US pullout from Niger driven by discord over democratic transition

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Niger’s junta asked the US to withdraw military personnel from the country over disagreements with Washington on issues including progress on the country’s transition to democratic rule, a US official said yesterday.

The United States has said discussions have begun on the withdrawal of forces from Niger, which until a coup last year had been a key partner for Washington’s fight against insurgents who have killed thousands of people and displaced millions more.

“I think they asked for our withdrawal because they were not willing to satisfy the concerns that we had,” said the official, who spoke on condition of anonymity.

“We had concerns about the lack of movement on announcing a transition to democratic rule, and we had some concerns about the external partners that they were seeking to work with.”

A source familiar with the matter last week said US Deputy Secretary of State Kurt Campbell and Niger’s leadership agreed that the US would remove its troops from the country. There were a little over 1 000 US troops in Niger as of last year. US military personnel had been training local forces to fight militant groups.

US officials will meet on Thursday with members of Niger’s government in Niamey to discuss the withdrawal of US forces from the African country, the State Department said in a written statement yesterday evening.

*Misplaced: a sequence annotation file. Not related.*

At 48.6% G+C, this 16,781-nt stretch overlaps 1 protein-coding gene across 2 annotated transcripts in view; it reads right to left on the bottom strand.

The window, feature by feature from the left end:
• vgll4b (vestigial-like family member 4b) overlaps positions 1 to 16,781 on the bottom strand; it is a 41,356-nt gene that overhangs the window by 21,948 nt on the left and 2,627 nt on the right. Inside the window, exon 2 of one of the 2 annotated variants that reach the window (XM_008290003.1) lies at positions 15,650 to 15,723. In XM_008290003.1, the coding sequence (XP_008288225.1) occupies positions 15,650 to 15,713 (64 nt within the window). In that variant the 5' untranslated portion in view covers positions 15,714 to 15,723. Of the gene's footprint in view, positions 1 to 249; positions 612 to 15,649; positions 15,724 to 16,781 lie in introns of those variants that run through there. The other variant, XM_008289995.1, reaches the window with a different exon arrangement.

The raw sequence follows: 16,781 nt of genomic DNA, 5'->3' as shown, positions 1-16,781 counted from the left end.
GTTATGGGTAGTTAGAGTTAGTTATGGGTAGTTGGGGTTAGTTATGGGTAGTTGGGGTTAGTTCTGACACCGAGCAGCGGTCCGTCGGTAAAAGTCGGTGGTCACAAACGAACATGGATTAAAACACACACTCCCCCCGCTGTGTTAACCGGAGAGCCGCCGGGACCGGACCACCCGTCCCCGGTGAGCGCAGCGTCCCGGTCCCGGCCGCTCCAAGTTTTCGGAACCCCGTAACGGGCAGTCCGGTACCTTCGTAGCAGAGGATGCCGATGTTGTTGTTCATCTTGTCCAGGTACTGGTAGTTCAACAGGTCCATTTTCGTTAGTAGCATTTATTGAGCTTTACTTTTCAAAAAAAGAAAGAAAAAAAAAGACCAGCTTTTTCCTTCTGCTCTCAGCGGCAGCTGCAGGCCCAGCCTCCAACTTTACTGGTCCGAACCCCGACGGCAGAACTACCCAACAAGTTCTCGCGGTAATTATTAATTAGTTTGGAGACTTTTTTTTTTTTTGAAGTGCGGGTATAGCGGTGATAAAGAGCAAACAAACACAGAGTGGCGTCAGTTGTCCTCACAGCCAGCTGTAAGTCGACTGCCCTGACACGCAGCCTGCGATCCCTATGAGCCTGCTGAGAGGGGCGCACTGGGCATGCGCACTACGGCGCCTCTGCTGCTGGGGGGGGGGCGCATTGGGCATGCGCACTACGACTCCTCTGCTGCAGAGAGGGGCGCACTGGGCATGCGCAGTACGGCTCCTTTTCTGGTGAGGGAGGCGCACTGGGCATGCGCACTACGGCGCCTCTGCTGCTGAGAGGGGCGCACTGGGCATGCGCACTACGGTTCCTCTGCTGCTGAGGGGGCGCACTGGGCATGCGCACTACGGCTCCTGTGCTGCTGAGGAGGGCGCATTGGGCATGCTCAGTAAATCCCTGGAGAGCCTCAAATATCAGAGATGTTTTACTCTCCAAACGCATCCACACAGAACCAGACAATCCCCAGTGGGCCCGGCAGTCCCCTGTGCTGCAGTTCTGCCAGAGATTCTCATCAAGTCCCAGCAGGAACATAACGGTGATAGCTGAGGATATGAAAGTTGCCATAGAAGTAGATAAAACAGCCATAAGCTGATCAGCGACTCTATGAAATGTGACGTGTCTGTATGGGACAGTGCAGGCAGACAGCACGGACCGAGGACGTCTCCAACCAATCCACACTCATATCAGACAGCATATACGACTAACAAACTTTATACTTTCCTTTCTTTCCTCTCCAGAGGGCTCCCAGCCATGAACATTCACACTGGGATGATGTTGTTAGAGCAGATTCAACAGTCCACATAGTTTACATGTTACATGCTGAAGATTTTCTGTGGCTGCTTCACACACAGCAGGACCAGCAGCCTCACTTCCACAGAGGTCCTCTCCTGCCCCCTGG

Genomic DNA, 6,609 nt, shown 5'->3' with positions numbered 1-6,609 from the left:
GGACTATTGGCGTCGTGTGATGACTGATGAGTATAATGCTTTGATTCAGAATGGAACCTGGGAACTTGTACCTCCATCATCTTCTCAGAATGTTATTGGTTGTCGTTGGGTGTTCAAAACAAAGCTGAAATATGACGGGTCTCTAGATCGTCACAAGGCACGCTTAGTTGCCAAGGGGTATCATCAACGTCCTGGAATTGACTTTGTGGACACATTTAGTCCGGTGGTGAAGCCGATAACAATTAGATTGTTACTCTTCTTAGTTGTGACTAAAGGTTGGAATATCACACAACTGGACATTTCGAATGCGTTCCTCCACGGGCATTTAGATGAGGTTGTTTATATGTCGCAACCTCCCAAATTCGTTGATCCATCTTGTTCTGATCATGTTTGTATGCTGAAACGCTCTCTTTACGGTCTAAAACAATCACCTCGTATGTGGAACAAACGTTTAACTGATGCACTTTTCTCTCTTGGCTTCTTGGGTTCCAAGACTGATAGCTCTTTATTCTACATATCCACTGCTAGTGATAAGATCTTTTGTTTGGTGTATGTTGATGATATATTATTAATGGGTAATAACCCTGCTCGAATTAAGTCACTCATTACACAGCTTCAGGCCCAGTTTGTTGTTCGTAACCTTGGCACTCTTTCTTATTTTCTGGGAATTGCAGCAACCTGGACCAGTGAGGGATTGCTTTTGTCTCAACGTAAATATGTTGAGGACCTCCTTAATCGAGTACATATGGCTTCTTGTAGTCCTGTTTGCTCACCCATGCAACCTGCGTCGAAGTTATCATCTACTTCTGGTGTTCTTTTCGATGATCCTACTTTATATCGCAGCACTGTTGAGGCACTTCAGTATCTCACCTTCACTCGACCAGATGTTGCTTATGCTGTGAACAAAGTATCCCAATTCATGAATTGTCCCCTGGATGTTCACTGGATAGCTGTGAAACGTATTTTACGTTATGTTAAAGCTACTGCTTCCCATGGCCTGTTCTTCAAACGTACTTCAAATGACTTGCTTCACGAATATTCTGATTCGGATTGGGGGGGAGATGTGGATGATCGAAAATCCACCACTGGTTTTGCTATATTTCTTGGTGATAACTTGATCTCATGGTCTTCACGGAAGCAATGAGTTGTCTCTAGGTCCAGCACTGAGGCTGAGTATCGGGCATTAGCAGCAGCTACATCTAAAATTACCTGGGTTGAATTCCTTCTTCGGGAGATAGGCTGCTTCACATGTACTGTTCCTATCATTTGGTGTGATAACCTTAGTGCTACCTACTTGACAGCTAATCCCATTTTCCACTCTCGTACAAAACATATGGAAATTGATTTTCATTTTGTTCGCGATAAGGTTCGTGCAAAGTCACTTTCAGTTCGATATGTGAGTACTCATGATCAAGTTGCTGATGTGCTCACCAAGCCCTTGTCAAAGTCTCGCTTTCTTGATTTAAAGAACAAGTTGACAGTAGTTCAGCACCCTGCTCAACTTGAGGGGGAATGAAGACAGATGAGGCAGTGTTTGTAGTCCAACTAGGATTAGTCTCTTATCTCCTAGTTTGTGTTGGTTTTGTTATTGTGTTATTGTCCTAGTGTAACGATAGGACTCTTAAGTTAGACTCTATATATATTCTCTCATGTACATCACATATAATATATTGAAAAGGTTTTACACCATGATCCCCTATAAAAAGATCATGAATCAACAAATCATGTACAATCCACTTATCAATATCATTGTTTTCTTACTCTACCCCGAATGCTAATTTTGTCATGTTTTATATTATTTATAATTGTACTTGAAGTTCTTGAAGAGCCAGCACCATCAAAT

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Deputy Secretary Campbell will travel to Niger in the coming months to “discuss ongoing collaboration in areas of joint interest,” the State Department said.

Niger’s junta previously proposed a three-year timeline for a transition back to civilian rule after the army seized power.

The US official yesterday said Washington hoped the ruling junta would publish a transition timeline that would be relatively fast.

“Personally, I think three years is a long time. … It’s up to them to decide what the length of that transition would be. The international community would like to see it be relatively fast,” the official said, adding that Washington hopes a transition timeline will be published as quickly as possible after a national dialogue is completed.

Eight coups in West and Central Africa over four years, including in Burkina Faso, Mali and Niger, have driven concerns over democratic backsliding in the region.

It was unclear which regional partners the US might turn to after the withdrawal of troops from Niger. The official said Washington was not in any conversations beyond what it normally has, emphasising that the US intention is to work closely with democratic partners that welcome US assistance, training and equipment.

“We’ve always been in discussions with them on a regular basis on what their needs are because we all have concerns about counterterrorism. And so what the Niger situation means for the future is really still a matter of discussion,” the official said.

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